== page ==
Schmidt: A positive aspect is that the common internal market in the EU is to be strengthened. If, for example, the criteria for recyclability are defined uniformly in each country, this will help with the changeover of the packaging. Uniformity also helps to strengthen economies of scale and thus economic efficiency in the field of waste collection and recycling.

Furthermore, there are plans for the harmonised labelling of packaging, which will also be applied to waste collection containers such as yellow bags and waste paper bins. This will make it easier for consumers to separate their waste.

As far as the planned deposit system for non-returnable beverage bottles is concerned, Germany has already done its homework...
Schmidt: Yes, indeed. In Germany, the deposit system has been in place since 2003. The draft of the new EU directive stipulates that all member states must introduce a deposit system for non-returnable beverage bottles and cans from 2028. If this happens across the board, it will help us to increase the amount of PET recyclate.

What about the requirement to minimise packaging?
Schmidt: The European Commission wants to reduce packaging to a minimum in terms of weight, volume and the number of layers. The objective is correct and could benefit plastics packaging. However, it must be proven that the packaging cannot be minimised even further, and this will entail considerable bureaucratic time and expense. The intention is that there will also be concrete specifications – design for recycling, for example – regarding the recyclability of packaging. However, the exact criteria for this have yet to be defined.

Related: European trade groups say EU PPWD draft poses existential threat

The new regulation also wants to push the reuse of packaging...
Schmidt: Yes, binding targets are planned for the take-away sector, an area in which the volume of packaging has increased sharply over the past 20 years. High quotas will apply, especially after 2040. For example, 95% of hot and cold beverages to-go must be filled in reusable cups, and reusable targets are also planned for beverage cups and for transport and outer packaging. However, we must not forget that reusable is not always better per se: for the climate balance of reusable systems, it is the weight of the packaging, short transport distances, and high circulation rates that matter.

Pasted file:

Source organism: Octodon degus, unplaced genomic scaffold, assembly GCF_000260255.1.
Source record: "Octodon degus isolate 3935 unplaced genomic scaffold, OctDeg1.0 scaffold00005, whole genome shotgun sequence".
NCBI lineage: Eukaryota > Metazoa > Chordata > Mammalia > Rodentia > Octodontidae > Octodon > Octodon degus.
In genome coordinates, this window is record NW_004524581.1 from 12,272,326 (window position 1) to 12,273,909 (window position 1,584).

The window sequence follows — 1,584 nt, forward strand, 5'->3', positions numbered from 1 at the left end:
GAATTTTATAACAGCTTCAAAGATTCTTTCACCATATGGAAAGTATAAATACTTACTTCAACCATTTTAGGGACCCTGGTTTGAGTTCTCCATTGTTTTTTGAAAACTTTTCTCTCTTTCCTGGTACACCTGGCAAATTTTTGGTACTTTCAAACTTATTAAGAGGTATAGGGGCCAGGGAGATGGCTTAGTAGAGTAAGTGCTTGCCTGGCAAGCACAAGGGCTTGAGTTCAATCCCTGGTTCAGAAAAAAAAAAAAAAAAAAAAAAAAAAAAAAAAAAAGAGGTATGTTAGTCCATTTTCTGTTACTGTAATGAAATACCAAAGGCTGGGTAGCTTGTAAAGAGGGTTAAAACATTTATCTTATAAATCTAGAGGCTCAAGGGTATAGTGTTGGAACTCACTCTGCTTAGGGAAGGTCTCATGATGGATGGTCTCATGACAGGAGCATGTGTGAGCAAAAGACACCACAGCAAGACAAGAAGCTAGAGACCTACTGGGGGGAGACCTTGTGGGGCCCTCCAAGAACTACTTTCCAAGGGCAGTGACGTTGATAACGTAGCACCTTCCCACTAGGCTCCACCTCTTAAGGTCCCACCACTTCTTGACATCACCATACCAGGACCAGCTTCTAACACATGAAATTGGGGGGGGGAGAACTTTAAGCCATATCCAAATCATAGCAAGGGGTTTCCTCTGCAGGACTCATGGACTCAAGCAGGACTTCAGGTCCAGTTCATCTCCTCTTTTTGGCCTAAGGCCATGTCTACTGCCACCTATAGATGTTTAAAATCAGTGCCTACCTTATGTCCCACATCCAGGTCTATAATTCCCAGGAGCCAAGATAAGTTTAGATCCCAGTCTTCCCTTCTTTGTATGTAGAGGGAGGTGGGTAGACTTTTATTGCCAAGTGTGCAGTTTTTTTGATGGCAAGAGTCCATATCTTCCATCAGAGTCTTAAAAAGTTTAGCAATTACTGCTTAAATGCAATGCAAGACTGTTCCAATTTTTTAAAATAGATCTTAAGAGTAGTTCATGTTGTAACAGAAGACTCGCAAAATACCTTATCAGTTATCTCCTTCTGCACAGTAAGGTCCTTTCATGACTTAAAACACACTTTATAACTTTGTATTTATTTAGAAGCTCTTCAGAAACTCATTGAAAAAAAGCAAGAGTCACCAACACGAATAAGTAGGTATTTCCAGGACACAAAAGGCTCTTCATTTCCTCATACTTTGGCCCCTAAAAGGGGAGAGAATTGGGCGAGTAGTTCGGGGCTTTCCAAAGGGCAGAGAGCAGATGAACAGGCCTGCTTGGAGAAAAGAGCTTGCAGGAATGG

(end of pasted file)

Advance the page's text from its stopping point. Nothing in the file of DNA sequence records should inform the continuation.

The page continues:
Single-use packaging as found in hotels (Photo: Pexels)
Should packaging also be banned?
Schmidt: Yes, there is a whole list here. On the list, for example, is disposable plastics packaging for fresh fruit and vegetables – except where this is necessary for protection. Other examples are outer plastics packaging used to bundle together several sales products, food packaging made of EPS, and also small disposable packs such as sachets for sauces or cosmetic products that are offered free in hotels. We see it as a problem that the commission wants to be able to extend this list at any time through an act of law.

A recycling rate of 55% is to be achieved for plastics by 2030 – how high is the rate at present?
Schmidt: In Germany, we are currently at 46%. That is a top position in Europe, but reaching 55% will be a challenge even for Germany, because the last few percentage points are the hardest.

Who is essentially called upon to act here?
Schmidt: We can’t actually collect much more from households, but we can do it better: after all, around a quarter of the plastics that end up in the residual waste bin instead of in the yellow bag is lost. I also see potential for improving recyclability. Finally, the field of commercial packaging must also be looked at more closely. This is where public and private disposal companies are called upon.
16.11.2022 [251502-0]
Published on 16.11.2022
Rezyklat: EU-Verordnung sieht verbindliche Einsatzquoten vorGerman version of this article...